VietNamNet Bridge – All countries around the world should join hands in reducing greenhouse gas emissions since climate change consequences are fiercer, an expert said at a policy discussion held by the French Development Agency in Hanoi on September 17.



An outdated brick kiln that causes environmental pollution in central Khanh Hoa Province -- Photo: VNA


Pham Van Tan, deputy head of the standing board of Vietnam’s climate change negotiation group, shared Vietnam’s key viewpoints to be voiced at the approaching United Nations Climate Change Conference 2015 (COP 21) in France.

He made it clear that countries’ joint effort to cut down greenhouse gas emissions should be based on their specific capacity and conditions and take into account the development demand of developing nations and the historical responsibility of developed ones.

An agreement expected to be reached at COP 21 must reflect the principles of the UN Framework Convention on Climate Change and cover adaptation and mitigation, finance, technological transfer and capacity improvement. It should also ensure the transparency of information pertaining countries’ financial, technological and capacity building contributions.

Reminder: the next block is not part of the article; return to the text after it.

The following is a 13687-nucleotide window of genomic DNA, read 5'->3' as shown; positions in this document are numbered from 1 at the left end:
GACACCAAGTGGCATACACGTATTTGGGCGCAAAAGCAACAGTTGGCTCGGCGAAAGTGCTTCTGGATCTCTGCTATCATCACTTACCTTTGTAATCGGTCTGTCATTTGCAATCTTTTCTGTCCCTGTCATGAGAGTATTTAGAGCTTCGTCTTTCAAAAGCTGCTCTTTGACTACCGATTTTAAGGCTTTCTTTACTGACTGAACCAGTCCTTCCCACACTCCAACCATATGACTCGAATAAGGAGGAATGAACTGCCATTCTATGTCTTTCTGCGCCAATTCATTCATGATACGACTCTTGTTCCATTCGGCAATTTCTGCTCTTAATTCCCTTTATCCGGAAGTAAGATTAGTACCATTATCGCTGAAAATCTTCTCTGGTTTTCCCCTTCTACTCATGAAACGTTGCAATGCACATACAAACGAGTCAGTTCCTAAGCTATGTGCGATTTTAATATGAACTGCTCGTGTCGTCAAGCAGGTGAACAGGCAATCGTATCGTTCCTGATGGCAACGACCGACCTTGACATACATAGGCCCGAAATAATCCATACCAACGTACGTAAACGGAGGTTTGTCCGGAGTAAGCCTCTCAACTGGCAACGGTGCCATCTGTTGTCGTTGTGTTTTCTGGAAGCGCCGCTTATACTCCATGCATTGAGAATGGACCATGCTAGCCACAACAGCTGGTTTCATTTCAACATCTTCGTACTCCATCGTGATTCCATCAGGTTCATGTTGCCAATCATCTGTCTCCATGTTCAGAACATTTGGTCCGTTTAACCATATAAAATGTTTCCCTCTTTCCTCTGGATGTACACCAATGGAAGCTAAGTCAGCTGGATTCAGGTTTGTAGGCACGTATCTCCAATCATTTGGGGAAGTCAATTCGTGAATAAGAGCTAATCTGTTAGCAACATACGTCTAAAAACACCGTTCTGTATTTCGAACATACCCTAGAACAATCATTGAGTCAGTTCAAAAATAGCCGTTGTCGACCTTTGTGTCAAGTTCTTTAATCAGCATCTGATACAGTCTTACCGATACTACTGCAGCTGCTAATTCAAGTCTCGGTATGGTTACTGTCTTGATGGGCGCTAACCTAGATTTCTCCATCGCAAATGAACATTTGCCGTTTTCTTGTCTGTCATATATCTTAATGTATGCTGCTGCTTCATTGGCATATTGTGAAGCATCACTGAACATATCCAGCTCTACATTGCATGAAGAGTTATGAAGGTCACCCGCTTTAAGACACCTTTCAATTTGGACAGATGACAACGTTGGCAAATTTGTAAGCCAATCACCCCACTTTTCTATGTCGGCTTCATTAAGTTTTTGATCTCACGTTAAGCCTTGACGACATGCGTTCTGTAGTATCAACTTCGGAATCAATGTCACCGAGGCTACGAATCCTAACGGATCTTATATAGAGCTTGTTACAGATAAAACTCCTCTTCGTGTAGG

Besides, actions curbing greenhouse gas emissions also need to be supervised, Tan noted.

He added that over the past 50 years, the average temperature in Vietnam has increased by 0.5 degrees Celsius and sea level rose by 20 centimetres. Natural disasters claim about 500 lives a year and climate change costs 1.5 percent of the country’s GDP.

Experts forecast by 2100, temperature in the country could hike 2-4 degrees Celsius and the sea level could rise by 100 centimetres, inundating 40 percent of the Mekong Delta’s area and directly affecting 20 million people.

Though Vietnam is not a big greenhouse gas emitter, the emission volume is on the rise, especially in the field of energy, Tan said, elaborating that per capita emissions spiraled up 180 percent while the total emission volume surged 150 percent from 2000 to 2010.

That each country forms opinions on its own emission elimination level is considered critical to negotiations on a climate change agreement by members of the UN Framework Convention on Climate Change in 2015.